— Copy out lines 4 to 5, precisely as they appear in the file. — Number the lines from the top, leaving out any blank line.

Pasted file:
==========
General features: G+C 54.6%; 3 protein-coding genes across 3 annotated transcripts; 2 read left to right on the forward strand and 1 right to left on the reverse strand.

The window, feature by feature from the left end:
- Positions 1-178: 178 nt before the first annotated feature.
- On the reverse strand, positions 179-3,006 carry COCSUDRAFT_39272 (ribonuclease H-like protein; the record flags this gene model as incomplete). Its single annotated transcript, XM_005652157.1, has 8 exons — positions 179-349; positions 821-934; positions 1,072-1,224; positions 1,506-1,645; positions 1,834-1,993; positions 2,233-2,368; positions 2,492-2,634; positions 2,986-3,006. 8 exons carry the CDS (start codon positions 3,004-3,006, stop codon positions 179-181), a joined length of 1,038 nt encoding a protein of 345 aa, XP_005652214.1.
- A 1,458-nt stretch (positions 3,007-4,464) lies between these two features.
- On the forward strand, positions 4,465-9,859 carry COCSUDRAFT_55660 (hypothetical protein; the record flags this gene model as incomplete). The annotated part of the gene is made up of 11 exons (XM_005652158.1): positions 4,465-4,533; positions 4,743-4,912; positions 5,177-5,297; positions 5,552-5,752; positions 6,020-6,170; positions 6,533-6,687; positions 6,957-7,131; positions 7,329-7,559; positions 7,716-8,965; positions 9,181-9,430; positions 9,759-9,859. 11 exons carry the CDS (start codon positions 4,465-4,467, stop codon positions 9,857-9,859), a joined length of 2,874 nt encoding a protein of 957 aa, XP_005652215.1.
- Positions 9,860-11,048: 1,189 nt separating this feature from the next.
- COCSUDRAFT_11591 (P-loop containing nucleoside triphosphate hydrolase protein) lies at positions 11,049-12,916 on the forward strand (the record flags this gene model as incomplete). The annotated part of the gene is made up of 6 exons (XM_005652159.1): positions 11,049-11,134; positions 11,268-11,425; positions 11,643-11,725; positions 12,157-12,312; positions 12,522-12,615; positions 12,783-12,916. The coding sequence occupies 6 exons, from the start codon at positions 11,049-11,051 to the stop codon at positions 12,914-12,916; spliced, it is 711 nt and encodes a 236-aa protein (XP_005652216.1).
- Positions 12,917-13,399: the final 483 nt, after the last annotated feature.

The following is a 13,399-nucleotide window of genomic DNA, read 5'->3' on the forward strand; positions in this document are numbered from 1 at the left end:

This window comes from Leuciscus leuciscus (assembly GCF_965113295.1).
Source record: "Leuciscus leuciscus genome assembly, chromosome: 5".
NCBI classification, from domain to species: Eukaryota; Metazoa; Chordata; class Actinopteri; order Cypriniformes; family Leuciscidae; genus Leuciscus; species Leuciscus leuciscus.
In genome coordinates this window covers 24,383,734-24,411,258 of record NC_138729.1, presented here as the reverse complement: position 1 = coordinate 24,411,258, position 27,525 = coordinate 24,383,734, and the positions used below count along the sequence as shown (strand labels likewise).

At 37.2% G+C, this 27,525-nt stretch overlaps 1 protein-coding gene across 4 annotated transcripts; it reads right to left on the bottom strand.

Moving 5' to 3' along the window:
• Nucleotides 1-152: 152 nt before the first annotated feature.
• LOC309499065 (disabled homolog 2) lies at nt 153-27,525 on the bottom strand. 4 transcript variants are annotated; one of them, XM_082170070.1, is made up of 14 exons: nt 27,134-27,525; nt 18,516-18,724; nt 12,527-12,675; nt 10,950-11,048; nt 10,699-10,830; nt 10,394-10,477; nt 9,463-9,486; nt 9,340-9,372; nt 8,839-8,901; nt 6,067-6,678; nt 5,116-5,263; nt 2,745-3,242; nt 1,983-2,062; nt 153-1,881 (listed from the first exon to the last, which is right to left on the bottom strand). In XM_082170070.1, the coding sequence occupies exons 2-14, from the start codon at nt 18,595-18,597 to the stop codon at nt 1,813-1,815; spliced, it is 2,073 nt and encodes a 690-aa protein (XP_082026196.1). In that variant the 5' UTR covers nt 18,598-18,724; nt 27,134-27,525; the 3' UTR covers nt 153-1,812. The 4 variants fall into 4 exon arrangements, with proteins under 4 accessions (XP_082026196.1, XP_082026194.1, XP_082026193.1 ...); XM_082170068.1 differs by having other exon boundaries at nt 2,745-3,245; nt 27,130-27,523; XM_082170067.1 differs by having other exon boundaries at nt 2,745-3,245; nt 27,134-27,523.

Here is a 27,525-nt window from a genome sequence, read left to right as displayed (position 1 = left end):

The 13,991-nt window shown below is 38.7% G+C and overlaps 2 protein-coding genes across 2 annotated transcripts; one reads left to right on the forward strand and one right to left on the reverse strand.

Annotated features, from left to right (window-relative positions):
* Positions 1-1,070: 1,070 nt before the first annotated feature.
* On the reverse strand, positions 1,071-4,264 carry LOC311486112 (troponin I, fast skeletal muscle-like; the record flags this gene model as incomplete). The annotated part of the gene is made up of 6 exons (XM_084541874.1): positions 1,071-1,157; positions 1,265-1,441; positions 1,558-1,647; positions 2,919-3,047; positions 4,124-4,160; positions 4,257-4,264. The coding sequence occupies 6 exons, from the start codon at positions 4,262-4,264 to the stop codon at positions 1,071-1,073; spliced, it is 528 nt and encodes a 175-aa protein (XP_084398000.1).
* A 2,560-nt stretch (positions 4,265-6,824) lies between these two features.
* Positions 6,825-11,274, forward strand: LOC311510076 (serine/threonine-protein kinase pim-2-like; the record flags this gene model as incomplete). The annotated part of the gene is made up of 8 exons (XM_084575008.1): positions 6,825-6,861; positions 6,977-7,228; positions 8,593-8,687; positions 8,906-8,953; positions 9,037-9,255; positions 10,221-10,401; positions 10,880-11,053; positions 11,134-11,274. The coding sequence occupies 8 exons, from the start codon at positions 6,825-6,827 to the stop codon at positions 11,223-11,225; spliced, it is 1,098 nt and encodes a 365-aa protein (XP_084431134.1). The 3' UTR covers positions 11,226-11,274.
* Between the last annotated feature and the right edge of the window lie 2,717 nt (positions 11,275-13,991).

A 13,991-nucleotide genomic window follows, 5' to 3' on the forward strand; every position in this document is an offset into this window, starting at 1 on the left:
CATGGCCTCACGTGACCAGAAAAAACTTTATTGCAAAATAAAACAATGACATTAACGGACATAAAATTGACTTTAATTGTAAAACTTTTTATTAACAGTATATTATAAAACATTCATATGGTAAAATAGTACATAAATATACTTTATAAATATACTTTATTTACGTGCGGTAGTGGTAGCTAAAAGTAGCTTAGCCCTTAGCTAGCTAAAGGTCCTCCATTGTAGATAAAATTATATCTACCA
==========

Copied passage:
- On the reverse strand, positions 179-3,006 carry COCSUDRAFT_39272 (ribonuclease H-like protein; the record flags this gene model as incomplete). Its single annotated transcript, XM_005652157.1, has 8 exons — positions 179-349; positions 821-934; positions 1,072-1,224; positions 1,506-1,645; positions 1,834-1,993; positions 2,233-2,368; positions 2,492-2,634; positions 2,986-3,006. 8 exons carry the CDS (start codon positions 3,004-3,006, stop codon positions 179-181), a joined length of 1,038 nt encoding a protein of 345 aa, XP_005652214.1.
- A 1,458-nt stretch (positions 3,007-4,464) lies between these two features.